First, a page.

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News posted on Wednesday, 1 February 2017

Shiraz style celebration
With Shiraz now the dominant wine for our largest export market, China, the dark-skinned variety was celebrated at recent NSW Department of Primary Industries (DPI) industry events which highlighted the versatility of new Shiraz clones. DPI viticultural development officer, Darren Fahey, said 75 select wine industry members took part in special tasting events in Canberra and the Hunter Valley to explore wine style and the Shiraz clones which are best suited to local wine regions.

89% of Aussies say they prefer to buy local
A new study has found that Aussie shoppers remain a patriotic bunch with a whopping 89 per cent of respondents agreeing they’d more likely buy an Australian made product. The study by research firm Roy Morgan pitted shoppers views of locally made goods over their cheaper Chinese alternatives. It found 30 per cent of us are likely to buy Chinese made goods based on price, while 48 per cent of respondents were less likely to buy the Chinese variant. Only 3 per cent say they’d be more likely to buy wine if it came from China, while 73 per cent are more likely to buy wine if it’s Australian.

Pikes’ $1.5 Million Clare Valley Destination
One of the Clare Valley’s premier wine brands, the family–owned Pikes Wines, is about to embark on a project that will turn the base of the 33–year–old wine and beer company into a Mid North destination for food, wine and tourism. Famous for its quality Clare wines and striking fish logo, for more than 30 years Pikes Wines has been one of Clare Valley’s most renowned wineries. Started in 1984 by Andrew Pike and his brother Neil, the winery has evolved over the years to include a range of beers in 1996 (Pikes Beer Company), Pikes & Joyce (for their Adelaide Hills wines), while a brewery for their beer range opened in 2014. The next step: a Pikes visitors’ centre.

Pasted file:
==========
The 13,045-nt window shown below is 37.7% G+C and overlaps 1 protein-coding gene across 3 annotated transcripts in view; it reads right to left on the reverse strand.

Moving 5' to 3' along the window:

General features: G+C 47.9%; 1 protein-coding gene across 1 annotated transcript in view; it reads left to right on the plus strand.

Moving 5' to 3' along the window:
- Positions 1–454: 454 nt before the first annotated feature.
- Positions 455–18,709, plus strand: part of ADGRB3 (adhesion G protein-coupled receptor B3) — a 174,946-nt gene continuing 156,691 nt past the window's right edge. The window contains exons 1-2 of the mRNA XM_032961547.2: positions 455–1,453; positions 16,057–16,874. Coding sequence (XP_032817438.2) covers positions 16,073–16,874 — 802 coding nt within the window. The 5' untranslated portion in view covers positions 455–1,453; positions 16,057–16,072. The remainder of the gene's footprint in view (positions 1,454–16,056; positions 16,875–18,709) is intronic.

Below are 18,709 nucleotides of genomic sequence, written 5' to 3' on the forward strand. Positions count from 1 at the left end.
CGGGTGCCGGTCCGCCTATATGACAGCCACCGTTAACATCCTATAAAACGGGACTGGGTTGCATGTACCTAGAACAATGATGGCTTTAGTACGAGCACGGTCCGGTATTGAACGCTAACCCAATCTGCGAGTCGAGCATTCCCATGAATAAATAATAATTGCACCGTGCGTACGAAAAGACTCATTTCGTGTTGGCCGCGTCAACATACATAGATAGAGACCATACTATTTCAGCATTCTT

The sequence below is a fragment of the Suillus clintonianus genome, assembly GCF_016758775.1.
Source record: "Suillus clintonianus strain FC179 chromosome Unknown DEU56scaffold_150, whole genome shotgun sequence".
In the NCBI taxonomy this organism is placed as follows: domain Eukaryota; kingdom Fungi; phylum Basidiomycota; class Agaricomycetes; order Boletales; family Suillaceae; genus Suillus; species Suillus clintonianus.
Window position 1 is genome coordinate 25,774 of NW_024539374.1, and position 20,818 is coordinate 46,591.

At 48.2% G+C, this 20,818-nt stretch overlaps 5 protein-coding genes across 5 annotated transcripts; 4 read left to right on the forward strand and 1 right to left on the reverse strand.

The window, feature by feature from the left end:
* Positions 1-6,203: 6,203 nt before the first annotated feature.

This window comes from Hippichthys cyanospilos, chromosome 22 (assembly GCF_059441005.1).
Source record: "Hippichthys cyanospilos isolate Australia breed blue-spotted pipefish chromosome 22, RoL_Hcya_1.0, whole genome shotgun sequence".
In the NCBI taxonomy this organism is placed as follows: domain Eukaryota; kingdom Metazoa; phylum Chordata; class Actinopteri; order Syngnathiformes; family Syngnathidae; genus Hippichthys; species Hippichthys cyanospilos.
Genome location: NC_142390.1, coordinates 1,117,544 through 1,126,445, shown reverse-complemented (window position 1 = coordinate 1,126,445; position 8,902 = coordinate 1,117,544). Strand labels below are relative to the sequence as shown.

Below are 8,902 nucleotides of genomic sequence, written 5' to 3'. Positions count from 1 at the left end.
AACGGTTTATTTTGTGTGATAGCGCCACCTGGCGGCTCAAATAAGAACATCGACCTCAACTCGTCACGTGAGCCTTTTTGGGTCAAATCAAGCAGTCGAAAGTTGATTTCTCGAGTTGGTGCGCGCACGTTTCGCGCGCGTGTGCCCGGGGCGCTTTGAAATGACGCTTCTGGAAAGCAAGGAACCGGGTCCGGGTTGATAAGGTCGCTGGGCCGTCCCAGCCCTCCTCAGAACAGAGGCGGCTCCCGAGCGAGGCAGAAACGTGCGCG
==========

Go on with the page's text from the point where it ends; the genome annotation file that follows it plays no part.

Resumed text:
A contemporary tribute to a wine legacy
Penfolds is paying tribute to their most influential wine maker, Max Schubert, with a new collection of wines that are aimed at millennials who want good and affordable wine that they can drink straight away. “The wines have between 5 percent and 10 percent oak with really low tannings; they feature fresher fruity flavors,” said Southeast Asian Penfolds ambassador Patrick Dowling during the luncheon at the Ritz-Carlton Jakarta recently. The luncheon revolved around the innovations by its former chief winemaker Schubert who was the creator of the iconic Australian red, Grange. The low tannins and oak contrast with Penfold’s usual deep red wines.

Moët Hennessy selects Havas as digital & social agency
Leading global luxury wine and spirit business Moët Hennessy Australia has picked Havas creative group as its digital and social agency of record following a competitive pitch that took place at the end of 2016. The win comes off the back of the successful work Havas owned PR, experiential and social agency, Red Agency, has been doing over the past year for Moët Hennessy. Havas and Red Agency will work together to deliver on a number of the brand briefs.

Dare to Pink this summer and #sipnzrose